Kershan’s Wings


Kershan Naidoo, a 35 year old pilot, was admitted to a hospital in the Umhlanga area on 4 January 2017 to undergo a straight-forward procedure to fix his broken arm. While in theatre and after anaesthetic had been administered to him, his brain was starved of oxygen for approximately 12 minutes. Kershan remained in a semi-vegetative state for months; the prognosis did not look good as doctors could not say, if, or when he would wake up and what his neurological condition would be like. Yet his story is one of faith, hope and courage in facing one of the most difficult battles any person would ever have to. Here is Kershan’s story. It was always Kershan’s dream to become a commercial pilot and he has spent years working towards obtaining his qualifications and ratings. Kershan surpassed expectations and in addition to being a pilot, he was also a much loved flight instructor who has trained students to become pilots at both Virginia Air School in Durban and at Superior Flight Academy in Johannesburg. Kershan was based in Mali and one of the most amazing aspects of Kershan’s career is that he was serving humanity through his work in Africa. He was involved with the United Nations in flying their Peace-Keeping Forces throughout Sub-Saharan Africa. He also flew the National Geographic team in Sub-Saharan African while documenting climate change. Anyone who knows Kershan can vouch for the fact that he is a genuinely nice guy and caring person. He would often buy food for children in the poorest parts of Africa with his own money or take bags full of chocolates and toiletries back with him from Durban to give to people in need. As one person who knew Kershan said ‘he was doing God’s work in Africa’.

On the day of the procedure, Kershan waved goodbye to his mother and father as he was wheeled into theatre and joked with the nurses that his mother was afraid but that he was not. His last whatsapp text to his three sisters was jokingly about the ‘stupid hospital gown’ that left little to the imagination. That was Kershan – someone with an infectious zest for life. What happened in theatre on that day haunts Kershan’s family to this day. Their fit, active, healthy son and brother was reduced to a semi-vegetative state with tubes and machines all on him. He was unresponsive for months apart from erratic movements due to the effect on his brain. It was heartbreaking to watch the family in Kershan’s ICU room: talking to him, praying, playing music and snippets from his favourite movies. Anything that would wake him up. It was around Easter that Kershan started becoming responsive; first his eyes slowly started focusing, the family would show him photos because nobody knew what Kershan may or may not remember, then the use of ‘yes’ or ‘no’ cards to see if he could understand basic questions; then waiting for his cough reflex to come back so that the trache tube could be removed from his throat and trying to get him to swallow by giving him honey. Things that seem insignificant in everyday ife, became huge strides in his recovery. But waking up was only half the battle: Kershan could not talk, walk or move by himself. His arms remained in a folded contracted position. He would have to re-learn everything. At the end of May, Kershan was moved to the Entabeni Life Rehabilitation Centre and has already won the hearts of everybody who has met him. His rehabiltation started slowly as his condition is complex. But it is Kershan’s spirit and mental attitude that is most surprising. While many other people would have given up, Kershan continues to push himself everyday in rehab. From not being able to sit in a wheel chair, he now sits and tries to move himself slowly with his feet. His voice is getting stronger and he can now say phrases. From not being able to use his legs, he now cycles on a stationary bicycle. It takes tremendous effort to tell his mind to keep his arms straight but he forces himself to do it. He tells the physiotherapist that he will walk and that he wants to stand. It is both heartwarming and inspirational to witness this amazing person fight a battle every day that many of us take for granted. He epitomises the very best of the human spirit and shows us the power of faith, hope and love. Kershan has come a long way but he has a long road ahead of him. Due to the nature of his job and the fact that he is based outside South Africa, he is not on medical aid. He therefore went in for this procedure as a cash patient. His parents – both pensioners – have had to foot the bill for his exorbitant medical costs. His family have used up their life savings to pay for his treatment both while in hosital and now at Rehab. The latter costs approximately R120 000 for three weeks in rehab. Kershan continues to need extensive rehabilitation to get back on his feet, in addition, to expensive equipment such as a wheelchair and bath facilities.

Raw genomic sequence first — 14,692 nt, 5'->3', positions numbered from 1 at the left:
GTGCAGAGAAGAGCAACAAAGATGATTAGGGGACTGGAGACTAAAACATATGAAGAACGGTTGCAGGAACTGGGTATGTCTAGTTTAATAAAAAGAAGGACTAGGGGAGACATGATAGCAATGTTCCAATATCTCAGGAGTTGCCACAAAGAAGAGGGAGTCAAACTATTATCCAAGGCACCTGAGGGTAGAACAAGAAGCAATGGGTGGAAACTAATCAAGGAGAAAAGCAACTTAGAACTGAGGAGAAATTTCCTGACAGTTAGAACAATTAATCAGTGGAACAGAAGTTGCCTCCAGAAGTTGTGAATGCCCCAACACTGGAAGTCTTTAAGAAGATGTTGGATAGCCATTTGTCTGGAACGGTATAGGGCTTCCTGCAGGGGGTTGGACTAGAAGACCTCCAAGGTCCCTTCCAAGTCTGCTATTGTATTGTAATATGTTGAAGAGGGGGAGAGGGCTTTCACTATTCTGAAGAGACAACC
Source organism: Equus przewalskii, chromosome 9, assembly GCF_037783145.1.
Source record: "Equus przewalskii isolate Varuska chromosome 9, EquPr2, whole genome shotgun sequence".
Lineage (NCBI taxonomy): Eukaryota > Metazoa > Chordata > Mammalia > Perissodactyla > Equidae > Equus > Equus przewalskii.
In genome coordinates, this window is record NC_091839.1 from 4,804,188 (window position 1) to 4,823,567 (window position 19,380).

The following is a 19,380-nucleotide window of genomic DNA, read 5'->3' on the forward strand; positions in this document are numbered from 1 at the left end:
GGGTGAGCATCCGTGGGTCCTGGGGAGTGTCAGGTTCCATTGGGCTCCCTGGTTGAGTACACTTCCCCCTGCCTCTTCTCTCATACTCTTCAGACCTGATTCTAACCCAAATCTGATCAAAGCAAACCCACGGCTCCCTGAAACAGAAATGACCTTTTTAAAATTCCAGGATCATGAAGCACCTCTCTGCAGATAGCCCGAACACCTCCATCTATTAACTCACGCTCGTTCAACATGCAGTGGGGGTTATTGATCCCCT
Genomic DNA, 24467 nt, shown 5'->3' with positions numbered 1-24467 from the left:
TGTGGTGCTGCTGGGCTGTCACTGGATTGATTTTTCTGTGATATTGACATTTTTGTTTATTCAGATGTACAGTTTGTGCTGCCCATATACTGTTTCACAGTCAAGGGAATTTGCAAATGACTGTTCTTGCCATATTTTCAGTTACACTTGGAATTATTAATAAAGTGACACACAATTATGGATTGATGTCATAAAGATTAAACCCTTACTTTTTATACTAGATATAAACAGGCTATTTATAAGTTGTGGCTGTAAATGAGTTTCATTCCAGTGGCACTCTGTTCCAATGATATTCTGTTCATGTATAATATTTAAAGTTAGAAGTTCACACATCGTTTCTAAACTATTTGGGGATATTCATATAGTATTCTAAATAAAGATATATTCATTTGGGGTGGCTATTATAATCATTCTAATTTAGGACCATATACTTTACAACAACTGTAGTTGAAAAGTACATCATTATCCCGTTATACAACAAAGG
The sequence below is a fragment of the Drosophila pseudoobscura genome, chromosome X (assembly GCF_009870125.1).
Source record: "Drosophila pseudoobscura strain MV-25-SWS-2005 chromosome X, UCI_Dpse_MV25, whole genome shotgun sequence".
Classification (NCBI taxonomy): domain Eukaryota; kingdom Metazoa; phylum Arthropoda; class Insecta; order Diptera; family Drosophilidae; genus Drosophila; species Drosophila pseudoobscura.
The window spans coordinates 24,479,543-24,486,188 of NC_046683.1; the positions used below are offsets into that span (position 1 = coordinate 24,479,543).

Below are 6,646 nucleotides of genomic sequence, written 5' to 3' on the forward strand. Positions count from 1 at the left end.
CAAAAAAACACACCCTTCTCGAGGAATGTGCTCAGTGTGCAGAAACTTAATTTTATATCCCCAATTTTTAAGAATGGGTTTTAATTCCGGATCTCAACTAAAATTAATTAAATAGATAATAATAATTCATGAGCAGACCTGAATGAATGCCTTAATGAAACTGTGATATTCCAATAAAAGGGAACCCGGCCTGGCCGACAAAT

It is likely that Kershan may never fly again but as his sister tells him ‘You ARE a pilot; not WAS a pilot’. Who knows, with Kershan’s tenacity, he may show us that the impossible is not really impossible after all. Please pray for Kershan on his journey and help him continue his fight through financial contributions toward his rehabilitation.



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